When using any of the Mac intermediate pipes you will need to extend the wires on your back two O2 sensors. There are a couple ways you can go about this, you can cut and splice your wires and make extensions yourself for very cheap. Or you could Pay about $40 and but a set of BBK O2 extenders that are plug and play. BBK part number 1676. This kit will work on 1986-2003 models.​
    Spintech X-Pipe:
    Spintech makes a Catted X-pipe (has catalytic converters) specifically for the V6 mustang. They only make this part for stock exhaust manifolds, and/or stock header replacements (Mac or JBA headers). ​
    ** Note GT Intermediate pipes will not fit our cars without modifications.

    Y-pipe kits
    What is a Y-pipe? The Y-pipe on your car is the intermediate pipe on the stock V6 Mustang. It consists of the flanges that connect it to the headers, catalytic convertors on each side, and where the two tubes meet up in an offset center position to form the “Y”. Here is a picture of the stock exhaust system on the V6 Mustang.

    There are a couple companies that make a y-pipe adapter kit for the V6 Mustang. What a y-pipe adapter does is adapt a dual exhaust system to your single exhaust “Y-pipe.” The kit splits up the one tube into two. You get two mufflers and two tail pipes and 2.5” diameter tubing. This sounds really great because no welding or cutting is required for a y-pipe system. The down side to this system is that you have to run all your exhaust through the single tube before you get to the dual exhaust. This is not favorable for the high performance modder. This kit is only good if you want a fun daily driver that isn’t going to be pushing big horsepower.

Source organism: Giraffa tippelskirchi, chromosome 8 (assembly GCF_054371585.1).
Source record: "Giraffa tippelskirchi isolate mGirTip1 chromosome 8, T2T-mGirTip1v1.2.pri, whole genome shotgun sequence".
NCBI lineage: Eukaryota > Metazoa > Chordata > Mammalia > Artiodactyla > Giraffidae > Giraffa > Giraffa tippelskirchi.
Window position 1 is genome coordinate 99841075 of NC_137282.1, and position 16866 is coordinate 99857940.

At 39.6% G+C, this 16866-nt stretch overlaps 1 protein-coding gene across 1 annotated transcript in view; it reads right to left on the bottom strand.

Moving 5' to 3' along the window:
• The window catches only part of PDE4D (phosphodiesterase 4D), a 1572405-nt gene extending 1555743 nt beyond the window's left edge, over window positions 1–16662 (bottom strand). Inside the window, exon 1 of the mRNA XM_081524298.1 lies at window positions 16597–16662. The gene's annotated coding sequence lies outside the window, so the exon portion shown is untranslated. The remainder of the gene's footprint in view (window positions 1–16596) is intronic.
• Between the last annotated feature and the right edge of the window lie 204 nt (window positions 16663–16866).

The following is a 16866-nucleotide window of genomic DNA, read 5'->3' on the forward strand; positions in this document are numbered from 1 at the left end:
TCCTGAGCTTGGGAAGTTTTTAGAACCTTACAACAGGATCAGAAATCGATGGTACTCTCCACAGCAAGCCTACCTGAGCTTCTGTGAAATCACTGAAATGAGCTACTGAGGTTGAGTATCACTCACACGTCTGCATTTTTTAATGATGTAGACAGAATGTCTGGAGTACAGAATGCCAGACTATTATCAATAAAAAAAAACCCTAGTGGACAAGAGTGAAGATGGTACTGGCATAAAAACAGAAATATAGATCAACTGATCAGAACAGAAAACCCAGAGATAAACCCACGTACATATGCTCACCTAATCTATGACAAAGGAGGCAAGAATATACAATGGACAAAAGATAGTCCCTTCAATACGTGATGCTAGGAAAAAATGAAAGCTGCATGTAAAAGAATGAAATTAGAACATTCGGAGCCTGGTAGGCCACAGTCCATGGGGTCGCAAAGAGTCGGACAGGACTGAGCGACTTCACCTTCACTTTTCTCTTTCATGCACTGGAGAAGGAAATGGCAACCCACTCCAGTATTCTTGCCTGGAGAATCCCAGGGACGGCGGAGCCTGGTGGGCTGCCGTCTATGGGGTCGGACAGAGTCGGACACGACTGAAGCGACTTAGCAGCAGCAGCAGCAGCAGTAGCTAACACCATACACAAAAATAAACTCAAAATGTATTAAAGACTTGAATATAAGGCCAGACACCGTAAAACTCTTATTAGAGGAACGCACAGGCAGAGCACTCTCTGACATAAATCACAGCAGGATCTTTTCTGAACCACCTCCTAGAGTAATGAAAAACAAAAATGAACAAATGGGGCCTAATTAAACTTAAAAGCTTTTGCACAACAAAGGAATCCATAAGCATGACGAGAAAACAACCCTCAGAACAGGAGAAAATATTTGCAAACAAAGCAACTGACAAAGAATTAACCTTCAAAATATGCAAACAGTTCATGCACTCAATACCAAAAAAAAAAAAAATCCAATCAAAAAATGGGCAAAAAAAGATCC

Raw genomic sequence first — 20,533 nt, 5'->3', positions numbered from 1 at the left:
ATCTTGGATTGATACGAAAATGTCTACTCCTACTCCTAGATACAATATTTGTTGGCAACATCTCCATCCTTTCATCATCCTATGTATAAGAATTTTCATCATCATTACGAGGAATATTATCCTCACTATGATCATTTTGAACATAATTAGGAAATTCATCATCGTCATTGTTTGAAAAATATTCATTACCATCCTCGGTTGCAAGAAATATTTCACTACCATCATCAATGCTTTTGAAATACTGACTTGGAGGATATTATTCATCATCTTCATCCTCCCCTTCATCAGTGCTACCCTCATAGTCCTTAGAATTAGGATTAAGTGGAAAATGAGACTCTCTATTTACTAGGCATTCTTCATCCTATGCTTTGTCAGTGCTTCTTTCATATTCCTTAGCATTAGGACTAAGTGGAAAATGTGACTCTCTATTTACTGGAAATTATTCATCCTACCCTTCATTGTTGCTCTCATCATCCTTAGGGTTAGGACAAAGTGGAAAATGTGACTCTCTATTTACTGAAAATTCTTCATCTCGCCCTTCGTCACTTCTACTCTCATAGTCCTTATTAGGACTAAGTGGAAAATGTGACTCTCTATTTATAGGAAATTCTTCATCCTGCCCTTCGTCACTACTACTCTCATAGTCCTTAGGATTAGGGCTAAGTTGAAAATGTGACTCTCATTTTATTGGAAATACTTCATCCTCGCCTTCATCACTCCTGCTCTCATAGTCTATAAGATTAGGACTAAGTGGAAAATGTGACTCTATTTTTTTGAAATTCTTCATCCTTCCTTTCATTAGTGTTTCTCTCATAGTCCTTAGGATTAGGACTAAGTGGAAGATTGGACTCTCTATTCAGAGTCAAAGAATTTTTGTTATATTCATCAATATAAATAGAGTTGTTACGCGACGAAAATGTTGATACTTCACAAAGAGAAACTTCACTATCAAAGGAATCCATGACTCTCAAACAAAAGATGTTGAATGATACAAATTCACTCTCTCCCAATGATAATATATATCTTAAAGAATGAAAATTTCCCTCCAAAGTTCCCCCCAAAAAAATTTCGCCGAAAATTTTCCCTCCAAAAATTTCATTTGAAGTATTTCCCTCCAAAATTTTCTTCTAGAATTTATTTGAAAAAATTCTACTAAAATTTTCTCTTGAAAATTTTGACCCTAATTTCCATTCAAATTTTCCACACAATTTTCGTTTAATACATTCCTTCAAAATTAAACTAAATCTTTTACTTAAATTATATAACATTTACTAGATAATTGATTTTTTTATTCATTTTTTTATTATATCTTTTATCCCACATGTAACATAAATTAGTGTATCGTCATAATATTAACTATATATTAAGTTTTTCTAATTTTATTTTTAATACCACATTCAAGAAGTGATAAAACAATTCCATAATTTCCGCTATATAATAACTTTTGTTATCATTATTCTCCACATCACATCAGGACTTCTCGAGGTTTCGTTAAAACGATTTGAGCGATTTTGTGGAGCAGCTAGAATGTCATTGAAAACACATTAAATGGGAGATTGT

GT Take-offs
    The next step up above the Y-pipe kit is GT take-offs. GT take offs come from, you guessed it, a GT. Many GT owners get aftermarket exhaust systems and have nothing to do with their stock exhaust systems. So they sell it to us. It’s a good system. The GT take offs will give you a “true” dual exhaust system. True, meaning that it isn’t just dual mufflers and tail pipes like the y-pipe kits. This system comes with 2.25” diameter tubing and your y-pipe must be cut for this system to work on your car. The down side to this system is that you must cut and weld to make it fit your V6. The up side of this system is that it is a dual exhaust system and you will be increasing your flow volume thus giving you more horsepower, and/or more potential to build horsepower.
    With the GT take off system, you are not limited to the GT mufflers. Any high performance muffler can be bought and adapted to your GT take off system. Muffler tubing size: 2.25". Dimensions: 4"x9"x14" with an offset/offset inlet/outlet style.
    Take offs from any 94-04 GT will require the same modifications to fit a 94-04 V6. The only difference between the years is the hanger style.

    Bullitt, Mach1, and Cobra (1994-1998) Take-offs